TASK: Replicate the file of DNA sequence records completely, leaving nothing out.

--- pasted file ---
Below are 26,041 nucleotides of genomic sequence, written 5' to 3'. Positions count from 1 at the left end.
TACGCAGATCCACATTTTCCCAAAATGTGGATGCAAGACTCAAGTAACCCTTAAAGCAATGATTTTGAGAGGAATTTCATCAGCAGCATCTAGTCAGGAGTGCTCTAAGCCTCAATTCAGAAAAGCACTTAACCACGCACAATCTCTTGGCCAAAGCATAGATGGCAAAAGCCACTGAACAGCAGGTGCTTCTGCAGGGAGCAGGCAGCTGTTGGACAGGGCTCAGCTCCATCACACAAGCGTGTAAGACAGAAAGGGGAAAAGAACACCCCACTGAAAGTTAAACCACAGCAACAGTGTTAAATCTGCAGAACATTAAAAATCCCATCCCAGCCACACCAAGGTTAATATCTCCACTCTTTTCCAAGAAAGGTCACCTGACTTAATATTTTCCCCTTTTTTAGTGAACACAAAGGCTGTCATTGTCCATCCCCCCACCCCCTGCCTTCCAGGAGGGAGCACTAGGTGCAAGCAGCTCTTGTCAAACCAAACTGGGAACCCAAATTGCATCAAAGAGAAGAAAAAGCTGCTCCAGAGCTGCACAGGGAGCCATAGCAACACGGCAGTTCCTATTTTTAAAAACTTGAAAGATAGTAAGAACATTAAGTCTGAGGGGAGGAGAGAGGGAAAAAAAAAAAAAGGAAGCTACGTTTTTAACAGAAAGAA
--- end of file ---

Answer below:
Below are 26,041 nucleotides of genomic sequence, written 5' to 3'. Positions count from 1 at the left end.
TACGCAGATCCACATTTTCCCAAAATGTGGATGCAAGACTCAAGTAACCCTTAAAGCAATGATTTTGAGAGGAATTTCATCAGCAGCATCTAGTCAGGAGTGCTCTAAGCCTCAATTCAGAAAAGCACTTAACCACGCACAATCTCTTGGCCAAAGCATAGATGGCAAAAGCCACTGAACAGCAGGTGCTTCTGCAGGGAGCAGGCAGCTGTTGGACAGGGCTCAGCTCCATCACACAAGCGTGTAAGACAGAAAGGGGAAAAGAACACCCCACTGAAAGTTAAACCACAGCAACAGTGTTAAATCTGCAGAACATTAAAAATCCCATCCCAGCCACACCAAGGTTAATATCTCCACTCTTTTCCAAGAAAGGTCACCTGACTTAATATTTTCCCCTTTTTTAGTGAACACAAAGGCTGTCATTGTCCATCCCCCCACCCCCTGCCTTCCAGGAGGGAGCACTAGGTGCAAGCAGCTCTTGTCAAACCAAACTGGGAACCCAAATTGCATCAAAGAGAAGAAAAAGCTGCTCCAGAGCTGCACAGGGAGCCATAGCAACACGGCAGTTCCTATTTTTAAAAACTTGAAAGATAGTAAGAACATTAAGTCTGAGGGGAGGAGAGAGGGAAAAAAAAAAAAAGGAAGCTACGTTTTTAACAGAAAGAA